Federal Government’s Pfizer COVID-19 vaccine advertising ‘crucial’ to uptake, expert says

Federal Government’s Pfizer COVID-19 vaccine advertising ‘crucial’ to uptake, expert says
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A new advertising campaign encouraging Australians to get a COVID-19 vaccination is due to start today, with the Federal Government insisting the jabs will be safe and effective.

It follows the Therapeutic Goods Administration’s (TGA) decision to approve the Pfizer COVID-19 vaccine as the first to be rolled out across the country.

Aged care and disability residents and staff will be among the first to be vaccinated from late February, along with quarantine and border workers and those in frontline healthcare roles.

The Federal Government hopes all Australians who want to receive a COVID-19 vaccine will be able to do so by October.

Health Minister Greg Hunt said the $24 million advertising campaign would be rolled out across TV, radio, print, social and digital media.

The Federal Government’s latest COVID vaccine advertising push.(Supplied)

“The campaign will keep Australians fully informed and up to date about the safety and effectiveness of COVID-19 vaccines as they become available, including when, how and where to get the jab,” he said.

“The information in this campaign, based on expert and independent medical advice, will help answer the questions people may have.”

The first phase of the campaign features the head of the TGA, Adjunct Professor John Skerritt, who insists vaccines will only be approved “when we have enough evidence that they work and that they’re safe” .

Former deputy chief medical officer Nick Coatsworth and Chief Nursing and Midwifery Officer Alison McMillan also appear in the advertisement.

Campaign crucial to ensuring adequate uptake of the vaccine, expert says

The University of Sydney’s Professor Julie Leask, who specialises in the uptake of vaccines, said the information campaign “couldn’t be more crucial”.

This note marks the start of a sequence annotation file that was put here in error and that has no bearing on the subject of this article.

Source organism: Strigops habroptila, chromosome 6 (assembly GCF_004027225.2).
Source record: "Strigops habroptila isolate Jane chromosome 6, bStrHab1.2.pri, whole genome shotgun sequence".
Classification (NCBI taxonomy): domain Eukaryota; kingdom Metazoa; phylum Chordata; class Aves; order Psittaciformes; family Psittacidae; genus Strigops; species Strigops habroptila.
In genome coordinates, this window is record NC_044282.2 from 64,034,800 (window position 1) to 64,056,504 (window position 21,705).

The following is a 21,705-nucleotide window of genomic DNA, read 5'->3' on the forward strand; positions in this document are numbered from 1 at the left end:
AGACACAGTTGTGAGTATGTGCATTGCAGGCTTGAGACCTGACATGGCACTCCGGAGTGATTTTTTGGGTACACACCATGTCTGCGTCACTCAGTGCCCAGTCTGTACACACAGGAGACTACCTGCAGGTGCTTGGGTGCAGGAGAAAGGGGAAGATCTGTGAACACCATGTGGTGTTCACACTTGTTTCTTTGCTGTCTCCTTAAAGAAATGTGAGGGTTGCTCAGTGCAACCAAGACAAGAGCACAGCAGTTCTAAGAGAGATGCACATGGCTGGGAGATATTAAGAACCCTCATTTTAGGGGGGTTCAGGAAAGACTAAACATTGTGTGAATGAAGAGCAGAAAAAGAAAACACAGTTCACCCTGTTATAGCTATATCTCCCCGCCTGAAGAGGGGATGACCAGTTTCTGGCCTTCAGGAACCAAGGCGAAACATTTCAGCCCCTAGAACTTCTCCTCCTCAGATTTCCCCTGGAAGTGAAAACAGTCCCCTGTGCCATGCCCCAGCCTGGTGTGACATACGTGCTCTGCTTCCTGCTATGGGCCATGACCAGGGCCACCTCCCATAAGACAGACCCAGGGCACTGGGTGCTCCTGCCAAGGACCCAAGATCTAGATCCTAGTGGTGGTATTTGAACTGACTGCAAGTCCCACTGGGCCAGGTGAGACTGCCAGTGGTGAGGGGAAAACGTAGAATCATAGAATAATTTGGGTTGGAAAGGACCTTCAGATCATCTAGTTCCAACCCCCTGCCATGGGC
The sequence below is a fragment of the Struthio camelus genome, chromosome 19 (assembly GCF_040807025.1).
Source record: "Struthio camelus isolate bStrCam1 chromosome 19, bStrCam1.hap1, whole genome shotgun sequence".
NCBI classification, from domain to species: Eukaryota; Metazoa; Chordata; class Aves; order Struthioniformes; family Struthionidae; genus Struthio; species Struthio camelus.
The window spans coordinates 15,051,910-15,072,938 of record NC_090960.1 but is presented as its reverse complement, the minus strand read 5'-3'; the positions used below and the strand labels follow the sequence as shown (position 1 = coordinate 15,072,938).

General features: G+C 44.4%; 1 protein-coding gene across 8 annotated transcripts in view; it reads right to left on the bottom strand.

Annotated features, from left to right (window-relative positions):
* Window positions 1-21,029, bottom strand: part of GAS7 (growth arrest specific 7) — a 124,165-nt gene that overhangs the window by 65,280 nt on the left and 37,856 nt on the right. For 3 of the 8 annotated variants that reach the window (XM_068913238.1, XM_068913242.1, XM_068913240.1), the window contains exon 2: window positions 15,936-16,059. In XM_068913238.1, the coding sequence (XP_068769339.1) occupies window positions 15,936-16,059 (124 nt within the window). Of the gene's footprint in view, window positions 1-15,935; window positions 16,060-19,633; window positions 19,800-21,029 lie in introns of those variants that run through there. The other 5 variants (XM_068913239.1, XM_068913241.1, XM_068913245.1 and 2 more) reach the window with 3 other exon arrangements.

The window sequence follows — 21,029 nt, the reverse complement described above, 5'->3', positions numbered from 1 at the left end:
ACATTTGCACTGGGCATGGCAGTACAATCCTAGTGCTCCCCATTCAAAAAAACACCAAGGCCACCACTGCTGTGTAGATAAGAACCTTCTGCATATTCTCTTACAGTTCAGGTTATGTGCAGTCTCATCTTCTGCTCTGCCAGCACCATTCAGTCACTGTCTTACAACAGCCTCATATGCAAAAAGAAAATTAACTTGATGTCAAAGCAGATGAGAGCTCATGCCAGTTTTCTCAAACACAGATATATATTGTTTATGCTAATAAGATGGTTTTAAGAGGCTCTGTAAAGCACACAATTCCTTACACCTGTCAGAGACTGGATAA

“We’re at a really pivotal time in terms of COVID-19 vaccination. This is a new program and people will have a lot of questions, and they’ll be making decisions about whether they’ll have the vaccine or not,” she said.

A woman in a colourful top sitting on a couch
Julie Leask, University of Sydney Professor Susan Wakil School of Nursing and Midwifery(ABC News: Brendan Esposito)

“A good campaign will have three major elements. It will raise awareness, it will motivate people and it will remind people.

“And it will also monitor and evaluate and get those feedback loops so governments know how they’re doing and know how they can improve on their messages and channels.”

Professor Leask said that was especially important on social media, where misinformation could spread rapidly.

She also stressed the need to ensure the messages were getting through to a wide range of Australians.

“We’re a diverse country, and we’ll have specific communities where a really broad brush — like just putting something on the evening news — isn’t going to reach certain population groups,” she said.

“So having very specific and targeted approaches using the channels, spokespeople and influencers that those different communities use already is going to be very, very important.”

Mr Hunt said special committees representing Indigenous Australians, multicultural communities and people with a disability would ensure communications were appropriate.



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